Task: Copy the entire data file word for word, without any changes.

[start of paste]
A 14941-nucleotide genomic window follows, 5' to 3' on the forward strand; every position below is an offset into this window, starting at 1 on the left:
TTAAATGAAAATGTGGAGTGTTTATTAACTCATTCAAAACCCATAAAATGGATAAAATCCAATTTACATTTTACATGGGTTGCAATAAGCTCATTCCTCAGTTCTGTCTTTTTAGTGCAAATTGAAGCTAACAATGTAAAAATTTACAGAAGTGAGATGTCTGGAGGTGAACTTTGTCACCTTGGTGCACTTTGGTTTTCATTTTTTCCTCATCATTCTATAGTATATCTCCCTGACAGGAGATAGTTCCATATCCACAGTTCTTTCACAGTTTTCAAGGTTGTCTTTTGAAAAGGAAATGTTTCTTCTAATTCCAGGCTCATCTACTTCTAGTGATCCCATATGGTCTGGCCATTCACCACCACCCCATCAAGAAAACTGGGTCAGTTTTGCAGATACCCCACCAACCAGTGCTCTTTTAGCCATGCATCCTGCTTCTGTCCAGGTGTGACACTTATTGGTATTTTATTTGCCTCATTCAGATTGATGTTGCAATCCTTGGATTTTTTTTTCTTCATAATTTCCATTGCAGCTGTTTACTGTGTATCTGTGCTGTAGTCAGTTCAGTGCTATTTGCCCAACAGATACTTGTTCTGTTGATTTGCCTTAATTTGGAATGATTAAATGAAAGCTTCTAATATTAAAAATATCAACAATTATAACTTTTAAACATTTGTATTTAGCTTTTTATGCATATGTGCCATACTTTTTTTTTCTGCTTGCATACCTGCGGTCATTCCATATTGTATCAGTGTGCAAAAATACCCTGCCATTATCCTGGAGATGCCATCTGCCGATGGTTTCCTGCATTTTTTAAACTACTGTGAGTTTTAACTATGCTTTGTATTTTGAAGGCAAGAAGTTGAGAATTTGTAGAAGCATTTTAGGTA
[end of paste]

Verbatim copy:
A 14941-nucleotide genomic window follows, 5' to 3' on the forward strand; every position below is an offset into this window, starting at 1 on the left:
TTAAATGAAAATGTGGAGTGTTTATTAACTCATTCAAAACCCATAAAATGGATAAAATCCAATTTACATTTTACATGGGTTGCAATAAGCTCATTCCTCAGTTCTGTCTTTTTAGTGCAAATTGAAGCTAACAATGTAAAAATTTACAGAAGTGAGATGTCTGGAGGTGAACTTTGTCACCTTGGTGCACTTTGGTTTTCATTTTTTCCTCATCATTCTATAGTATATCTCCCTGACAGGAGATAGTTCCATATCCACAGTTCTTTCACAGTTTTCAAGGTTGTCTTTTGAAAAGGAAATGTTTCTTCTAATTCCAGGCTCATCTACTTCTAGTGATCCCATATGGTCTGGCCATTCACCACCACCCCATCAAGAAAACTGGGTCAGTTTTGCAGATACCCCACCAACCAGTGCTCTTTTAGCCATGCATCCTGCTTCTGTCCAGGTGTGACACTTATTGGTATTTTATTTGCCTCATTCAGATTGATGTTGCAATCCTTGGATTTTTTTTTCTTCATAATTTCCATTGCAGCTGTTTACTGTGTATCTGTGCTGTAGTCAGTTCAGTGCTATTTGCCCAACAGATACTTGTTCTGTTGATTTGCCTTAATTTGGAATGATTAAATGAAAGCTTCTAATATTAAAAATATCAACAATTATAACTTTTAAACATTTGTATTTAGCTTTTTATGCATATGTGCCATACTTTTTTTTTCTGCTTGCATACCTGCGGTCATTCCATATTGTATCAGTGTGCAAAAATACCCTGCCATTATCCTGGAGATGCCATCTGCCGATGGTTTCCTGCATTTTTTAAACTACTGTGAGTTTTAACTATGCTTTGTATTTTGAAGGCAAGAAGTTGAGAATTTGTAGAAGCATTTTAGGTA